Moray was a two day branding and identity task given to me by a boss at Palador. It seems when you take away the aspect of having ample time to explore and iterate in a project like this, what you create very early on matters the most. And in a certain light, that restriction motivates me to be even more creative. Without even knowing exactly what the product was, I was told it would play 3 key roles:
- Be exclusive for high profile individuals
- Facilitate a communication platform
- Be secure and trustworthy
I started by focusing on a topic I don’t know a lot about, security. I tackled this first by applying it to something I’m very passionate about, nature. So I began researching different forms of security found in the natural world. I was quickly lead below the surface of the ocean, down where the moray eel lives protected, inside the crevice of a reef. The reef is sometimes so remote that it hosts species completely unique to the reef it’s self. With enough metaphors to run with, Moray was conceived.
Sometimes in the wild, the moray eel will be waiting inside it’s crevice, watching fish swim by. Many of which it doesn’t want to eat, but a few look tasty. Leaving it’s home alerts all of it’s predators that it’s feeding time, so it stays put until it’s ready to eat. This is, unless the grouper fish swims by the moray eel, turns it’s head a few times, and invites the eel to come hunting. Disguised in a school of grouper, a mutual partnership develops and both parties reap the benefits. I thought this was unique and quite an amazing form of communication between two exclusive species. So I deemed it appropriate to name the communication tool, Moray Grouper.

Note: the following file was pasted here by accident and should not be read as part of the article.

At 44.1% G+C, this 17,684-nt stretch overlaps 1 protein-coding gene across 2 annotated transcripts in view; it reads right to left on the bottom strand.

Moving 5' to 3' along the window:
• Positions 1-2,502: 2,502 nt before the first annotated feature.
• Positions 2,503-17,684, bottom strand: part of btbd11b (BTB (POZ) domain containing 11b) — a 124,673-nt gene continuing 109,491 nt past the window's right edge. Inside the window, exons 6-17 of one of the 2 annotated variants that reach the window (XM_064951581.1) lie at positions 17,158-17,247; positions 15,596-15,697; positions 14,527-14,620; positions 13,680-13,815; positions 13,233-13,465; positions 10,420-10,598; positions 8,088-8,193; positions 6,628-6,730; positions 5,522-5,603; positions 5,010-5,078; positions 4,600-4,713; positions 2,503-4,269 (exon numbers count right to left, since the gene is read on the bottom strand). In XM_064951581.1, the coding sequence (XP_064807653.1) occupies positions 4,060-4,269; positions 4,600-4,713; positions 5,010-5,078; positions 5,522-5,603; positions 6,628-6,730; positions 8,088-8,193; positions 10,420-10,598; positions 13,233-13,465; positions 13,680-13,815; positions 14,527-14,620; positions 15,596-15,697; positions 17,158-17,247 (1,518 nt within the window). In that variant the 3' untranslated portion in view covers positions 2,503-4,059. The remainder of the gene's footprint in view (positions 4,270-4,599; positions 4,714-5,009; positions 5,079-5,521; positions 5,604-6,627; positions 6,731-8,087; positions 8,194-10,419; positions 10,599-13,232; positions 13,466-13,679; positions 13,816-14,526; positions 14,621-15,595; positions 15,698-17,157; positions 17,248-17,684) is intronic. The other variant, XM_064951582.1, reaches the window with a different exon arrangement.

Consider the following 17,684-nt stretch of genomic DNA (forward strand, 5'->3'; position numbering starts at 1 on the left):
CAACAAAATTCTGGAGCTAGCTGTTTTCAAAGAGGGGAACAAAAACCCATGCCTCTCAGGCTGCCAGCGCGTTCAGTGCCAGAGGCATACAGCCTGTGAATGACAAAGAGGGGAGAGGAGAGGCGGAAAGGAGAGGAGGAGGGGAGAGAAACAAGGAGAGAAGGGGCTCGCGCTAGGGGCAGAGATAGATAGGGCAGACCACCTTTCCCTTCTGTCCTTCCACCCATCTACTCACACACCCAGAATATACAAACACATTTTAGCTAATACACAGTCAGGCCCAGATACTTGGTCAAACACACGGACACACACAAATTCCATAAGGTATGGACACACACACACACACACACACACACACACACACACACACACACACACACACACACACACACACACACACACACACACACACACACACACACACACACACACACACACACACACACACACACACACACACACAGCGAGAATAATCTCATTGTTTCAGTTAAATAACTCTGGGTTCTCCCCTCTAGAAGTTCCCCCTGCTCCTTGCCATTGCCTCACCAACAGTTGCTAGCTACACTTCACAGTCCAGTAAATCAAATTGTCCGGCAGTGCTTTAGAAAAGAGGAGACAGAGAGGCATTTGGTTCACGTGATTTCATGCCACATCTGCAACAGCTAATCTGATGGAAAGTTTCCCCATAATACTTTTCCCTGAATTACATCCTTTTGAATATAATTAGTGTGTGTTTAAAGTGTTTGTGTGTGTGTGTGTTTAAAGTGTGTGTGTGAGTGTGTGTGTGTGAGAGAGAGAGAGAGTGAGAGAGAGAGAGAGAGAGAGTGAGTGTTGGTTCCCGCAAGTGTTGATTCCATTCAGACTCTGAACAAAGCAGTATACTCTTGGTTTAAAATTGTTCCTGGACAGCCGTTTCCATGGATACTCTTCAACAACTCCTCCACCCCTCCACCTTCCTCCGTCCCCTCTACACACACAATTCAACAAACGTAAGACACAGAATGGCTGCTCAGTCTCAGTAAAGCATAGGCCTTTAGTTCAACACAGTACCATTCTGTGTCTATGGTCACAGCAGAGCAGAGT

Finally, I needed to address the issue of security. High profile individuals don’t trust just any old platform with their sensitive information. I wanted to compare this aspect to the reef hosting completely exclusive species, being remote, and protecting the animals that live there. Using .reef two step authentication, the user confirms their identity using their unique fingerprint, allowing them access when signing in on a secondary device.
It felt really good to take the methodologies that I use and apply it to an area of design I haven’t really had a chance to explore professionally. I like the concept of thinking about identity versus just a logo and I really look forward to more projects like this.